The edge of a window is called the border. You can resize a window by clicking and dragging the border with the mouse.
A conditional jump or departure from the implicit or declared order in which instructions are being executed.
An error in a computer program.
Consists of eight binary digits. It is the smallest unit a computer works with at once. The bits of a byte can be individually modified, but a computer still works with at least one byte at a time.
The act of pushing down and releasing the mouse button.
A temporary storage area inside the computer. It is used to copy or move data from one program to another, or from one area of a document to another.
To close a program means to end a program. Click the X button in the top right corner of a window to close that program. When you close a program, it is no longer active.
The programming term for an instruction to the computer.
A computer program tells a computer what the computer should do. It is a sequence of instructions to be executed in order. A computer program consists of a set of instructions that the computer understands.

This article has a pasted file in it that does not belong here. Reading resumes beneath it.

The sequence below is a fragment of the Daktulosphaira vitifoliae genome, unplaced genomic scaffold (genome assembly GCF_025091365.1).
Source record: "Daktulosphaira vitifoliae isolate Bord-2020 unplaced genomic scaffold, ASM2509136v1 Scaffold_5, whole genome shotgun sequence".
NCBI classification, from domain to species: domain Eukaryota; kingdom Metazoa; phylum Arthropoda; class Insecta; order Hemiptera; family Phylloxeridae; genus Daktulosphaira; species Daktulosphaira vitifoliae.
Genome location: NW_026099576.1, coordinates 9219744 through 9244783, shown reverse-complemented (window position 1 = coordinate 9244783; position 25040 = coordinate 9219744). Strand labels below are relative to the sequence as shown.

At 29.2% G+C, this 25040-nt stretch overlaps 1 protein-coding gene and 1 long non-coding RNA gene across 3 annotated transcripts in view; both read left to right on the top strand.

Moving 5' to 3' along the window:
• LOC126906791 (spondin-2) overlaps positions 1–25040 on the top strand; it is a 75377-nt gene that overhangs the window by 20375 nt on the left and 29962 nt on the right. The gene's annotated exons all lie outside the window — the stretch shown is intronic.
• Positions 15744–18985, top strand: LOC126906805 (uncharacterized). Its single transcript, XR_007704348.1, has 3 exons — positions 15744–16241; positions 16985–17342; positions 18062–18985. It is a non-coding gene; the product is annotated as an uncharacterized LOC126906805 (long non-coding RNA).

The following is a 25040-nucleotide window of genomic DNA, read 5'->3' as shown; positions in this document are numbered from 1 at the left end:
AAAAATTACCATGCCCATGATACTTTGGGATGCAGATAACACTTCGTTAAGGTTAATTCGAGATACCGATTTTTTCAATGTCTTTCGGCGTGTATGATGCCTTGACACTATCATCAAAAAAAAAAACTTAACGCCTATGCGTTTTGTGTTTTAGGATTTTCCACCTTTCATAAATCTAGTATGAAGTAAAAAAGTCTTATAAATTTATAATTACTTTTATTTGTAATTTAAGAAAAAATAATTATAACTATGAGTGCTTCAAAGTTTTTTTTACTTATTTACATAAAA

Tools that appear on the user interface that let the user respond to the program, enter data, and view images and other kinds of output data. Buttons, textboxes and menus are examples of controls.
An organized collection of information.
Data is information. There are many types of data, including sound, graphics, and text. Most data on a computer is stored in files on the hard disk, which are made up of bytes. Computer programs are also data, though many people may use the word data to mean information stored on the computer by the end user.
A file that consists of data that has been created in a program, such as a text file typed in Notepad.